Whether it is anorexia, bulimia or another kind, they are all considered mental diseases. And a common stereotype several of us have is it’s the rich white girl who has the problem, and it’s only because she wants to be thin ― nothing more.
On the contrary, eating disorders develop often when a person (female or male) feels at a loss of control, in combination with other factors like the media’s portrayal of what our bodies should look like. And people from all walks of life are affected every day.
“Anyone with a relationship to food can have it,” said Joey Merendino, 16, of Kennesaw, who played Ed in the Alliance Theatre’s “What’s Eating Katie?” ― the product of a two-week teen camp.
In the play, written by the Eating Disorders Information Network founder Dina Zeckhausen, a group of teenage kids capture one girl’s struggle (and survival) with an eating disorder through song and dance.
I had the pleasure of watching the play June 21 and my attention was held throughout the entire hour. Although young, every actor in the show was completely immersed in his or her role.
In my opinion, Merendino’s role was definitely the most intense and most challenging. His character, Ed, is essentially Katie’s eating disorder.
Everything he said to her contradicts his true nature, Merendino said.
“I had to tell my own inner voice to be quiet,” he said.
As I watched Ed taunt Katie with negative rants throughout the show, I knew how realistic it was. Everything he said to her was true to what goes on inside the head of a person who is battling an eating disorder.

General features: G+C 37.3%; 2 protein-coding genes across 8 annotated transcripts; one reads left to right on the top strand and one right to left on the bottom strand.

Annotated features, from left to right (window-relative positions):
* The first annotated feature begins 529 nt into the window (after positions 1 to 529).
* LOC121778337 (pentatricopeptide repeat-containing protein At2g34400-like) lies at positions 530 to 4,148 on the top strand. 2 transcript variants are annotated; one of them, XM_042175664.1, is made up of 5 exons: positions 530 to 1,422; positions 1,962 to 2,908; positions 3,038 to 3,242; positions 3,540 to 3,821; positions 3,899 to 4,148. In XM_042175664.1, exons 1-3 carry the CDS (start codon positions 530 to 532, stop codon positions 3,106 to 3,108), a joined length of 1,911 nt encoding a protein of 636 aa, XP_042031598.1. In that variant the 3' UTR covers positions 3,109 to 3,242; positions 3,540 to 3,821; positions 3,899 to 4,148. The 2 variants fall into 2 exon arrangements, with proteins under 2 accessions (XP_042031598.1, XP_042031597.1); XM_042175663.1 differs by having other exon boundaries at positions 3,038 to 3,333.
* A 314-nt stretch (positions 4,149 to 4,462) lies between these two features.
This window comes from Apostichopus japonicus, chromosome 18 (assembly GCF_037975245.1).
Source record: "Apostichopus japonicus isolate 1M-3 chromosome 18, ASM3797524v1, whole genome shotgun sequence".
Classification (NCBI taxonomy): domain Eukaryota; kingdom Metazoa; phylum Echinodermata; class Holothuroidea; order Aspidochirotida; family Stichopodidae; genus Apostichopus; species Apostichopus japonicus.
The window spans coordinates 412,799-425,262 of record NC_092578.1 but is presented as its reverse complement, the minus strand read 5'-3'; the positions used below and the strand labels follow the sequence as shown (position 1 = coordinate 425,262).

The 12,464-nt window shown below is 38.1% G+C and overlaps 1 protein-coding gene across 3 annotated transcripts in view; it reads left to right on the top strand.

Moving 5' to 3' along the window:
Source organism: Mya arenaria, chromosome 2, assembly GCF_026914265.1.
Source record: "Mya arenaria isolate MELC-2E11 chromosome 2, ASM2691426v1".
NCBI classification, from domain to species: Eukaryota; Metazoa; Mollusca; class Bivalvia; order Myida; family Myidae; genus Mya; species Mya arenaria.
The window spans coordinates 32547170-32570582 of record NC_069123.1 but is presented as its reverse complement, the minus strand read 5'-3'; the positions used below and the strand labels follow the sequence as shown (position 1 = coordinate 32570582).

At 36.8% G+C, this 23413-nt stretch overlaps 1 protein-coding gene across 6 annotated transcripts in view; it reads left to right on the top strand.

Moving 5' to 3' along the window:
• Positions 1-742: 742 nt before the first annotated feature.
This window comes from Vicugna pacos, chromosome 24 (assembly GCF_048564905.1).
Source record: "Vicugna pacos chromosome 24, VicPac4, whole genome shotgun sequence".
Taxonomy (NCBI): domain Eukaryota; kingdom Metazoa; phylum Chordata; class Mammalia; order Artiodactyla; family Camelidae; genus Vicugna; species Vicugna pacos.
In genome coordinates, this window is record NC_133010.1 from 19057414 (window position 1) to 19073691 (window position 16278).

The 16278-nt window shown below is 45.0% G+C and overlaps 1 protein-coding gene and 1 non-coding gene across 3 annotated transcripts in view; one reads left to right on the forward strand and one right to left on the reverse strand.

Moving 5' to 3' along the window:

“Don’t eat those pancakes, What are you doing?” Ed said. “You’re doing so well. Don’t give in now.”
I had a glimpse of an eating disorder in high school, in an attempt to find some kind of control during a rough patch in my family life. Luckily, my battle was short and eventually led me down a path to develop a strong, wholesome relationship to food and my body. I made a conscious effort to live as healthfully as I can for the rest of my life and encourage others to do the same. I was lucky.
But I have heard about and watched women (and men) battle for long periods of time, continuing to beat up their bodies, starve themselves and think there is no way out. I have one friend who ended up in a hospital and nearly starved herself to death. People die every year from eating disorders.
It’s real, and unfortunately, it still has a stigma attached to it. Yet, a show like “What’s Eating Katie?” provides a wonderful opportunity for people to understand eating disorders, whether they have one or know someone who does. It also helps us to become more comfortable with having a conversation about it, which I believe will help more and more people to reach out and get help when they need it.
Most importantly, “What’s Eating Katie” shows there is, indeed, a way out.
Information: visit www.whatseatingkatie.com.